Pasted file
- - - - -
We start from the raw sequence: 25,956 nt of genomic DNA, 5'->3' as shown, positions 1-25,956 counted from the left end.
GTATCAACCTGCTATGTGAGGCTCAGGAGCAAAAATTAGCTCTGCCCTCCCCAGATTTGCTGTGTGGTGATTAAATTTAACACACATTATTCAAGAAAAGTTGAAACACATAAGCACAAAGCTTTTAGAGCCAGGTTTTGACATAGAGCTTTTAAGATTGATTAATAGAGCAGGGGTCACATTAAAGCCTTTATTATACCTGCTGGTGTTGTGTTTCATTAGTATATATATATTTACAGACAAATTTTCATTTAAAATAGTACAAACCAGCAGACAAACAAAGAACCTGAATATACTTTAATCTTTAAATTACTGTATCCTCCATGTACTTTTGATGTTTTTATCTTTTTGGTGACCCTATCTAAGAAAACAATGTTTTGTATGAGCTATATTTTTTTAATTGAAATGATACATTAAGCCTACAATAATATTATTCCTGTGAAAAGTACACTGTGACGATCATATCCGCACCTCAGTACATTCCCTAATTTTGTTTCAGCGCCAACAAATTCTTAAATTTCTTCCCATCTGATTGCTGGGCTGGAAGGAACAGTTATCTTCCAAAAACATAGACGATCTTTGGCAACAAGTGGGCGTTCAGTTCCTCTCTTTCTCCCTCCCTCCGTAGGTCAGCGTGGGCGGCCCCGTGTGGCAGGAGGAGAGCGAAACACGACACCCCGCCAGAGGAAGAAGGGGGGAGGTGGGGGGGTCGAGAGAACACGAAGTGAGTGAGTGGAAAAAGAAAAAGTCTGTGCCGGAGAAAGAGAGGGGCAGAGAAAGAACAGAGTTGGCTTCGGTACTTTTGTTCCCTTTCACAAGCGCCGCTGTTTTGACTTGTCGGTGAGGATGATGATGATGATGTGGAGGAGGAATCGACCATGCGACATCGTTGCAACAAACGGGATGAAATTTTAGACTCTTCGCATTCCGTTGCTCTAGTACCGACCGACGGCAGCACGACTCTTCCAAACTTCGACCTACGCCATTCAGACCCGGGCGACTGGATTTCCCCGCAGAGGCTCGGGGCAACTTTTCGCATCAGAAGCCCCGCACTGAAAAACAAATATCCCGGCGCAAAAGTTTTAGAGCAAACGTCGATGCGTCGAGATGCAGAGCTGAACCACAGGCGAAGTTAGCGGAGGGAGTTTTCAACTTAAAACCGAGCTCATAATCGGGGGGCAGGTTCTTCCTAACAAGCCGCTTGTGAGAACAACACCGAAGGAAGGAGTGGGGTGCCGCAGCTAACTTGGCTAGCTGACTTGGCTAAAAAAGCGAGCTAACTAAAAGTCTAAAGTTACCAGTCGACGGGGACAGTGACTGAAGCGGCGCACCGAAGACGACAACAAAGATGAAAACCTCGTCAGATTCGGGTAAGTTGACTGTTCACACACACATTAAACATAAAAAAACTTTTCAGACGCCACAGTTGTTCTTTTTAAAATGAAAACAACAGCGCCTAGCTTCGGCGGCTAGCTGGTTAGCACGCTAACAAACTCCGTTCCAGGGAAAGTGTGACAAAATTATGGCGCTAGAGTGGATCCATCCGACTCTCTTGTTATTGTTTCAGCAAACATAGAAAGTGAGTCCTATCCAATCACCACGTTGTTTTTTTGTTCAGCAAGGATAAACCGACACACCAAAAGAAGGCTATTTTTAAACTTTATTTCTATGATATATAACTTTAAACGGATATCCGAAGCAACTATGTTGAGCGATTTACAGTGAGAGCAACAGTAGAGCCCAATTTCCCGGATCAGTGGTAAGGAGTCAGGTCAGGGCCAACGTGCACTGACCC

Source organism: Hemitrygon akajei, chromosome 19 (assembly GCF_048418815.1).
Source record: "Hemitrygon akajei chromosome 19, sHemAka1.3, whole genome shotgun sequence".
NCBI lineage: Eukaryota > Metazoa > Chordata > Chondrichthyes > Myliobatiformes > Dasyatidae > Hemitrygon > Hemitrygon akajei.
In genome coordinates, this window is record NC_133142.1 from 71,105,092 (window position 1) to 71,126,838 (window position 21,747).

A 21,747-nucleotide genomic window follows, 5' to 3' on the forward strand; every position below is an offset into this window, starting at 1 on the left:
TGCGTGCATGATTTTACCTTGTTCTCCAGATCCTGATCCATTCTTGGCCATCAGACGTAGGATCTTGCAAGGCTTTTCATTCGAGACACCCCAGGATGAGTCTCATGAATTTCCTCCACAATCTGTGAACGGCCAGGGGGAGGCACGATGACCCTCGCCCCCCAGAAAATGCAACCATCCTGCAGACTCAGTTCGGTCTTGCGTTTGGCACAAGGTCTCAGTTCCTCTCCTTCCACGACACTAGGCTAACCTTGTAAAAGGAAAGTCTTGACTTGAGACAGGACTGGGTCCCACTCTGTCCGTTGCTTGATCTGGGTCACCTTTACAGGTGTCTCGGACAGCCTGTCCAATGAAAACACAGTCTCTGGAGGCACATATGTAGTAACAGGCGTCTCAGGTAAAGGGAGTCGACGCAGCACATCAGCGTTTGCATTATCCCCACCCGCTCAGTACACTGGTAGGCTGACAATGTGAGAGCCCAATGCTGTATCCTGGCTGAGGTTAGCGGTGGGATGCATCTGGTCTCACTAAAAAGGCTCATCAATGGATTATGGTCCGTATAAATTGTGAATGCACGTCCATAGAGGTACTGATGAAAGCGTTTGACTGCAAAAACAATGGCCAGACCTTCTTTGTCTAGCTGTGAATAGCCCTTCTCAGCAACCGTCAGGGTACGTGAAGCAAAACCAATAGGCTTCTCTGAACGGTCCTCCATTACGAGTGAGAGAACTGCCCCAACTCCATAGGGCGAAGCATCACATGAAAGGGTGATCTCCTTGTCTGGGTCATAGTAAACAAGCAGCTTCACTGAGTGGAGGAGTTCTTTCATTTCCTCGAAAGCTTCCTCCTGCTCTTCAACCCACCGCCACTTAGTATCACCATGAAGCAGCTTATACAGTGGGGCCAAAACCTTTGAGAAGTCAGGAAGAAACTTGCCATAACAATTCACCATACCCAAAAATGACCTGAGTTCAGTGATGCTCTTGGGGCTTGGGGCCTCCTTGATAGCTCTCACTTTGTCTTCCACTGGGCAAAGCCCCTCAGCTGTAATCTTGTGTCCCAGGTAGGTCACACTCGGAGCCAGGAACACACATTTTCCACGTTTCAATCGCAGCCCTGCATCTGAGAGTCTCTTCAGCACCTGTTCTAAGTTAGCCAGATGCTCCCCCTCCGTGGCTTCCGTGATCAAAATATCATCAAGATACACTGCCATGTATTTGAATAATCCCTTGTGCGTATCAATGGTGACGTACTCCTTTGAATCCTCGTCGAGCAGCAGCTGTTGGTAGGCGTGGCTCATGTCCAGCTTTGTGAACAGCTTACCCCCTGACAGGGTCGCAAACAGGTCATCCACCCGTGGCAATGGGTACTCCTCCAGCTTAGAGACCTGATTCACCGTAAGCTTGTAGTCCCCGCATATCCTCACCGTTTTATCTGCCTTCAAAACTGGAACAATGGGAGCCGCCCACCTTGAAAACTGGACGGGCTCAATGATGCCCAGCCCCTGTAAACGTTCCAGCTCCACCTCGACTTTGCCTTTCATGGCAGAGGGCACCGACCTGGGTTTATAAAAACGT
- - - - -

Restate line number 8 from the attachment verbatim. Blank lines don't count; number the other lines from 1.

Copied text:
TGCGTGCATGATTTTACCTTGTTCTCCAGATCCTGATCCATTCTTGGCCATCAGACGTAGGATCTTGCAAGGCTTTTCATTCGAGACACCCCAGGATGAGTCTCATGAATTTCCTCCACAATCTGTGAACGGCCAGGGGGAGGCACGATGACCCTCGCCCCCCAGAAAATGCAACCATCCTGCAGACTCAGTTCGGTCTTGCGTTTGGCACAAGGTCTCAGTTCCTCTCCTTCCACGACACTAGGCTAACCTTGTAAAAGGAAAGTCTTGACTTGAGACAGGACTGGGTCCCACTCTGTCCGTTGCTTGATCTGGGTCACCTTTACAGGTGTCTCGGACAGCCTGTCCAATGAAAACACAGTCTCTGGAGGCACATATGTAGTAACAGGCGTCTCAGGTAAAGGGAGTCGACGCAGCACATCAGCGTTTGCATTATCCCCACCCGCTCAGTACACTGGTAGGCTGACAATGTGAGAGCCCAATGCTGTATCCTGGCTGAGGTTAGCGGTGGGATGCATCTGGTCTCACTAAAAAGGCTCATCAATGGATTATGGTCCGTATAAATTGTGAATGCACGTCCATAGAGGTACTGATGAAAGCGTTTGACTGCAAAAACAATGGCCAGACCTTCTTTGTCTAGCTGTGAATAGCCCTTCTCAGCAACCGTCAGGGTACGTGAAGCAAAACCAATAGGCTTCTCTGAACGGTCCTCCATTACGAGTGAGAGAACTGCCCCAACTCCATAGGGCGAAGCATCACATGAAAGGGTGATCTCCTTGTCTGGGTCATAGTAAACAAGCAGCTTCACTGAGTGGAGGAGTTCTTTCATTTCCTCGAAAGCTTCCTCCTGCTCTTCAACCCACCGCCACTTAGTATCACCATGAAGCAGCTTATACAGTGGGGCCAAAACCTTTGAGAAGTCAGGAAGAAACTTGCCATAACAATTCACCATACCCAAAAATGACCTGAGTTCAGTGATGCTCTTGGGGCTTGGGGCCTCCTTGATAGCTCTCACTTTGTCTTCCACTGGGCAAAGCCCCTCAGCTGTAATCTTGTGTCCCAGGTAGGTCACACTCGGAGCCAGGAACACACATTTTCCACGTTTCAATCGCAGCCCTGCATCTGAGAGTCTCTTCAGCACCTGTTCTAAGTTAGCCAGATGCTCCCCCTCCGTGGCTTCCGTGATCAAAATATCATCAAGATACACTGCCATGTATTTGAATAATCCCTTGTGCGTATCAATGGTGACGTACTCCTTTGAATCCTCGTCGAGCAGCAGCTGTTGGTAGGCGTGGCTCATGTCCAGCTTTGTGAACAGCTTACCCCCTGACAGGGTCGCAAACAGGTCATCCACCCGTGGCAATGGGTACTCCTCCAGCTTAGAGACCTGATTCACCGTAAGCTTGTAGTCCCCGCATATCCTCACCGTTTTATCTGCCTTCAAAACTGGAACAATGGGAGCCGCCCACCTTGAAAACTGGACGGGCTCAATGATGCCCAGCCCCTGTAAACGTTCCAGCTCCACCTCGACTTTGCCTTTCATGGCAGAGGGCACCGACCTGGGTTTATAAAAACGT